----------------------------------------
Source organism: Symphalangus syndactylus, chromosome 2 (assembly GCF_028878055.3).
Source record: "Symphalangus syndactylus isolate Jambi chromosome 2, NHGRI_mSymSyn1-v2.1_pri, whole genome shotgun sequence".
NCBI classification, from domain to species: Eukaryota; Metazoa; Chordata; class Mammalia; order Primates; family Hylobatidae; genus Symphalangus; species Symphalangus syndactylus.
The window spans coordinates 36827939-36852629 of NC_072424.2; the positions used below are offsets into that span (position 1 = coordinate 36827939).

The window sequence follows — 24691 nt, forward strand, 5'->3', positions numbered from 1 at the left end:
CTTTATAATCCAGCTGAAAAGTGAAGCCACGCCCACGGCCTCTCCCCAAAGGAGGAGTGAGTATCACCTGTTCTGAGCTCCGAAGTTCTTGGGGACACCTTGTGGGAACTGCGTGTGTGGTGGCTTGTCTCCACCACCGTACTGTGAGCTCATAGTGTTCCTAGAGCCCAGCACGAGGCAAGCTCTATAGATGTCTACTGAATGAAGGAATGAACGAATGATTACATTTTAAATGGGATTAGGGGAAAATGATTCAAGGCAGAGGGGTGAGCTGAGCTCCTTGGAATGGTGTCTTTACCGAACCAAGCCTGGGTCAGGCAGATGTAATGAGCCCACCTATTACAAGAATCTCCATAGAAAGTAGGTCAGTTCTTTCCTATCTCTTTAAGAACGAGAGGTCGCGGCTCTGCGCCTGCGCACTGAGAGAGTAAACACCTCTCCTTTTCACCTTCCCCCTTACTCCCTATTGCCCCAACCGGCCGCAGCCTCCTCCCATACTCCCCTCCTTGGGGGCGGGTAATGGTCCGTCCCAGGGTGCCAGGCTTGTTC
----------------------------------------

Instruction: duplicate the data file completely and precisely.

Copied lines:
Source organism: Symphalangus syndactylus, chromosome 2 (assembly GCF_028878055.3).
Source record: "Symphalangus syndactylus isolate Jambi chromosome 2, NHGRI_mSymSyn1-v2.1_pri, whole genome shotgun sequence".
NCBI classification, from domain to species: Eukaryota; Metazoa; Chordata; class Mammalia; order Primates; family Hylobatidae; genus Symphalangus; species Symphalangus syndactylus.
The window spans coordinates 36827939-36852629 of NC_072424.2; the positions used below are offsets into that span (position 1 = coordinate 36827939).

The window sequence follows — 24691 nt, forward strand, 5'->3', positions numbered from 1 at the left end:
CTTTATAATCCAGCTGAAAAGTGAAGCCACGCCCACGGCCTCTCCCCAAAGGAGGAGTGAGTATCACCTGTTCTGAGCTCCGAAGTTCTTGGGGACACCTTGTGGGAACTGCGTGTGTGGTGGCTTGTCTCCACCACCGTACTGTGAGCTCATAGTGTTCCTAGAGCCCAGCACGAGGCAAGCTCTATAGATGTCTACTGAATGAAGGAATGAACGAATGATTACATTTTAAATGGGATTAGGGGAAAATGATTCAAGGCAGAGGGGTGAGCTGAGCTCCTTGGAATGGTGTCTTTACCGAACCAAGCCTGGGTCAGGCAGATGTAATGAGCCCACCTATTACAAGAATCTCCATAGAAAGTAGGTCAGTTCTTTCCTATCTCTTTAAGAACGAGAGGTCGCGGCTCTGCGCCTGCGCACTGAGAGAGTAAACACCTCTCCTTTTCACCTTCCCCCTTACTCCCTATTGCCCCAACCGGCCGCAGCCTCCTCCCATACTCCCCTCCTTGGGGGCGGGTAATGGTCCGTCCCAGGGTGCCAGGCTTGTTC